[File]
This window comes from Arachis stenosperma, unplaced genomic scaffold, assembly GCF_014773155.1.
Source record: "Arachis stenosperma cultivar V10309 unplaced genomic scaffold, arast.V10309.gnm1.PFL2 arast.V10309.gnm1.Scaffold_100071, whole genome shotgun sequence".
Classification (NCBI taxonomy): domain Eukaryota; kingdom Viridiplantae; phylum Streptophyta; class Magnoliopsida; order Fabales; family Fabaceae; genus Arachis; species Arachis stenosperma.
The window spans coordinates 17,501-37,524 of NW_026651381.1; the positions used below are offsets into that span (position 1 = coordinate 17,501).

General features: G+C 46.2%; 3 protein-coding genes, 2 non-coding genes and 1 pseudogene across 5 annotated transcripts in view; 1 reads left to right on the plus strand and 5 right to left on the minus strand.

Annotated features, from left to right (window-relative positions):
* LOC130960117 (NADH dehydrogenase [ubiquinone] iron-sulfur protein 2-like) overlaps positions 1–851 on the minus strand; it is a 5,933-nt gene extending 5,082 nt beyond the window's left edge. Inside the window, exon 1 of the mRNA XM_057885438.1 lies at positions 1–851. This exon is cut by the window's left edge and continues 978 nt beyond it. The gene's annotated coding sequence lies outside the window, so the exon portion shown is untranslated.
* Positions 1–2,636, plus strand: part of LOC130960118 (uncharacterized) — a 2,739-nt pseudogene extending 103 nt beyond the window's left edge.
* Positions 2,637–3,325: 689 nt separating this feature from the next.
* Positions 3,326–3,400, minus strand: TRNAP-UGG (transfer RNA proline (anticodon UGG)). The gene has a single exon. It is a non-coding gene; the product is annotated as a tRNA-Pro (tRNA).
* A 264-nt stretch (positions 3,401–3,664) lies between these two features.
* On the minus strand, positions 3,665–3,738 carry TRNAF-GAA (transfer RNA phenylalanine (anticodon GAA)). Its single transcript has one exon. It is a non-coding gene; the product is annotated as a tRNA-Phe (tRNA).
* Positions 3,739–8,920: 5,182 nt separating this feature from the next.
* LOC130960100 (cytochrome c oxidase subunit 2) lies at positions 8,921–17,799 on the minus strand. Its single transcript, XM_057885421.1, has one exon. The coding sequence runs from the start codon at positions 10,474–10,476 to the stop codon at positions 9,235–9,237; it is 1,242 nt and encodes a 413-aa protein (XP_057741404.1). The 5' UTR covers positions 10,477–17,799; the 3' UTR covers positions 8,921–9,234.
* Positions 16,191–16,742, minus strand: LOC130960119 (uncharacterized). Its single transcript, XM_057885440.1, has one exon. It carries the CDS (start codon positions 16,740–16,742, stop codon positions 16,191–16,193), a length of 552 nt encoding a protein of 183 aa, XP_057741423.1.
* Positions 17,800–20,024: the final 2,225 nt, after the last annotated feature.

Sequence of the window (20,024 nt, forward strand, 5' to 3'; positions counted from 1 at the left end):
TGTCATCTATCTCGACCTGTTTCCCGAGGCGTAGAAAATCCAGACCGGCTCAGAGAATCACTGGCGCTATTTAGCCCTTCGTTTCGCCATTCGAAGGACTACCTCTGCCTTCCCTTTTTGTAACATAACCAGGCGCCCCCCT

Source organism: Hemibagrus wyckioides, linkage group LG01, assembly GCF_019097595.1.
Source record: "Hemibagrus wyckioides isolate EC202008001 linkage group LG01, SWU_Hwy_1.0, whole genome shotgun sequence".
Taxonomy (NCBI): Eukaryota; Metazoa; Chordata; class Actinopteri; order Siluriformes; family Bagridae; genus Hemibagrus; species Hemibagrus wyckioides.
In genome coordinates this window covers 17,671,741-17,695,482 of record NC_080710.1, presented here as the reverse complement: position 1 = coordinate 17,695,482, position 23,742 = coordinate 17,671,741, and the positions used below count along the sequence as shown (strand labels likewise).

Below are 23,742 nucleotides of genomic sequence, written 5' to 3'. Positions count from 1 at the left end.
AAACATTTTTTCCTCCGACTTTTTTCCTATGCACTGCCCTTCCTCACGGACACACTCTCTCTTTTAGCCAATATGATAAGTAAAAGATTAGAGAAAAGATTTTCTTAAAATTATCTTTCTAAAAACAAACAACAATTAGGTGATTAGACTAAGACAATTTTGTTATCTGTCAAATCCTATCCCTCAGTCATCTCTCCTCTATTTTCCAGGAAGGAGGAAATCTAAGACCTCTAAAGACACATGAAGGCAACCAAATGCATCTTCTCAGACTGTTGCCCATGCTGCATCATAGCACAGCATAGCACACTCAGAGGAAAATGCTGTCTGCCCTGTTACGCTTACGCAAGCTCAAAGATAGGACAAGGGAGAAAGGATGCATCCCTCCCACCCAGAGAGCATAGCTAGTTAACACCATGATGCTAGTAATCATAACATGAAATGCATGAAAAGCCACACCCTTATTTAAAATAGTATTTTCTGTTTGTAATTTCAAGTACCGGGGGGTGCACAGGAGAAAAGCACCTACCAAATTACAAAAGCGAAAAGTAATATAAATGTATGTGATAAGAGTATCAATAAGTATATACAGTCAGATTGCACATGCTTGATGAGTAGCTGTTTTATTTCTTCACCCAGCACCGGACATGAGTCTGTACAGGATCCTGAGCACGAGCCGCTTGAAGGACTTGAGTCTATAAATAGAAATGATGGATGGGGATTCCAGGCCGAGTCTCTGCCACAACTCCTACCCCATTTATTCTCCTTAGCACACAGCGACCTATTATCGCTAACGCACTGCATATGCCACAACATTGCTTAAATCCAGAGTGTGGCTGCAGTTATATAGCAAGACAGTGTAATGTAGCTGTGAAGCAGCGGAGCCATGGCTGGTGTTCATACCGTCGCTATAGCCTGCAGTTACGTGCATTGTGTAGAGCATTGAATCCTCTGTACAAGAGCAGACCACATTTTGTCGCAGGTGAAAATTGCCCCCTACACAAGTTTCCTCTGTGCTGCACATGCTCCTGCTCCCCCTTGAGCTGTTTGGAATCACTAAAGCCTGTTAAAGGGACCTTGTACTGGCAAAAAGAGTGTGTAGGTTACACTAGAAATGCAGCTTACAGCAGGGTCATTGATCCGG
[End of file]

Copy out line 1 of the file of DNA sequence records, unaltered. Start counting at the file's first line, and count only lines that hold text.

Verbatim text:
This window comes from Arachis stenosperma, unplaced genomic scaffold, assembly GCF_014773155.1.